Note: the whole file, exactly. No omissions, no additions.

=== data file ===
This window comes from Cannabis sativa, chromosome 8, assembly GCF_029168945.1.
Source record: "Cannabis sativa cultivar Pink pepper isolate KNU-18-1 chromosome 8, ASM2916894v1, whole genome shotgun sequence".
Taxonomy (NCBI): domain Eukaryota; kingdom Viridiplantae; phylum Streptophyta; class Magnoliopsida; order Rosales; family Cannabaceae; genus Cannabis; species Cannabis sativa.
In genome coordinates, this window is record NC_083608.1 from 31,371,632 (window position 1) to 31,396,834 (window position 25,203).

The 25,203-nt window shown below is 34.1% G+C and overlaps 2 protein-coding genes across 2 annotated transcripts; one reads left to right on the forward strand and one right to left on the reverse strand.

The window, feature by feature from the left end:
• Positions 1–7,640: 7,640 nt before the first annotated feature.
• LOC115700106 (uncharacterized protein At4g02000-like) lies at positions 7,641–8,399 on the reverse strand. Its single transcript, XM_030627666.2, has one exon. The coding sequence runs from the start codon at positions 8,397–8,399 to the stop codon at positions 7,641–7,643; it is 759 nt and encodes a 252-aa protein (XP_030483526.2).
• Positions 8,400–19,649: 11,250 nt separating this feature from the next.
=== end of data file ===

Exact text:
This window comes from Cannabis sativa, chromosome 8, assembly GCF_029168945.1.
Source record: "Cannabis sativa cultivar Pink pepper isolate KNU-18-1 chromosome 8, ASM2916894v1, whole genome shotgun sequence".
Taxonomy (NCBI): domain Eukaryota; kingdom Viridiplantae; phylum Streptophyta; class Magnoliopsida; order Rosales; family Cannabaceae; genus Cannabis; species Cannabis sativa.
In genome coordinates, this window is record NC_083608.1 from 31,371,632 (window position 1) to 31,396,834 (window position 25,203).

The 25,203-nt window shown below is 34.1% G+C and overlaps 2 protein-coding genes across 2 annotated transcripts; one reads left to right on the forward strand and one right to left on the reverse strand.

The window, feature by feature from the left end:
• Positions 1–7,640: 7,640 nt before the first annotated feature.
• LOC115700106 (uncharacterized protein At4g02000-like) lies at positions 7,641–8,399 on the reverse strand. Its single transcript, XM_030627666.2, has one exon. The coding sequence runs from the start codon at positions 8,397–8,399 to the stop codon at positions 7,641–7,643; it is 759 nt and encodes a 252-aa protein (XP_030483526.2).
• Positions 8,400–19,649: 11,250 nt separating this feature from the next.